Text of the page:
If the government is good at knowing where the target is then why in the world do we bother shopping? Shopping is the process by which we communicate to producers when they've hit the target. Whenever you buy something you say "hey man nice shot!" The reward you offer for good shots provides producers with an incentive to make better shots. If the government can truly know where the target is then markets are a massive waste of time. Well...assuming we ignore the government's lack of incentive to act on its knowledge.

In reality, government producers are no better than private producers at knowing where the target is. Therefore, if we want to ensure that intelligence is efficiently allocated then we have to allow people to shop for themselves in the public sector. If space exploration is truly a pressing problem for society... then taxpayers will allocate their taxes accordingly and the corresponding shift in resources (ie intelligence) will help move the arrow closer to the target.

Regarding your purely practical issue... I see your point... but I was really just looking for an excuse to dangle the "efficient allocation of intelligence" and see if anybody would bite. You bit! I caught you! Are you a big fish? Or shall I throw you back?

Honestly I've only recently thought of the efficient allocation of intelligence. It happened the other day when I found out about a blog that has like 400 comments on some of its entries. The topics are intelligent so the first thing that popped into my mind was that.... if there's clearly so much obvious demand for intelligent discussion then why don't they start their own forum? I referred to the situation as the "awkward allocation of intelligence". This really got me thinking about how intelligence is allocated. It's pretty fascinating so I didn't need much of an excuse to throw it out there and see if anybody wanted to chomp on it with me.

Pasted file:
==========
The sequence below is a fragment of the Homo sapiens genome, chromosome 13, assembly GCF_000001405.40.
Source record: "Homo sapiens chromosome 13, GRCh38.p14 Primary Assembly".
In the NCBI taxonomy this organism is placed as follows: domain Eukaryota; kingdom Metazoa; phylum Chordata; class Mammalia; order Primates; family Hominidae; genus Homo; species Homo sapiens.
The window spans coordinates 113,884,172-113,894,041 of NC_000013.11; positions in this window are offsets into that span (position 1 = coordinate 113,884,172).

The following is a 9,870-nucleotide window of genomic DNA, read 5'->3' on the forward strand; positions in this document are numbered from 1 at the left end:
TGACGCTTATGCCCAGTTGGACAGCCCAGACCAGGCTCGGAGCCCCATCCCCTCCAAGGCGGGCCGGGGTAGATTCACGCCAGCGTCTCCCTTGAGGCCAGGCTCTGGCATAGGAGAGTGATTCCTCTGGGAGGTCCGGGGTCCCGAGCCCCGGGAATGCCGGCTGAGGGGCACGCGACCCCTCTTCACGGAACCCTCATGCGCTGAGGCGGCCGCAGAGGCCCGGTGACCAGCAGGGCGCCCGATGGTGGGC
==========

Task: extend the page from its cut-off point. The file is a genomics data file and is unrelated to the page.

The question is, how much tax choice.

Being able to allocate 1% of your taxes to the charity you choose, makes sense. It is actually in effect in some countries.

Being able to allocate 100% of your taxes as you like would be an unmanageable mess because people on average have no idea what is needed to keep a country or an economy running.

Somewhere in-between? Where? Without exact definitions what you mean by "tax choice" every discussion would be completely pointless.

What is a country or an economy if not all the people in it? In essence you're saying that allowing people to allocate 100% of their taxes would be an unmanageable mess because people on average have no idea what is needed to keep themselves running.

Like I said in the FAQ... congress would still be there. If you have any evidence that leads you to believe that Elizabeth Warren knows better than you do what keeps you running... then you'd certainly have the option to give her some, or all, of your taxes.

If, in a pragmatarian system, most people do give their taxes to their impersonal shoppers... well... then you were right! Congratulations! We'd have solid evidence that most people do not know what keeps them running. Your theory would be proved correct. And no harm or foul by having it proved!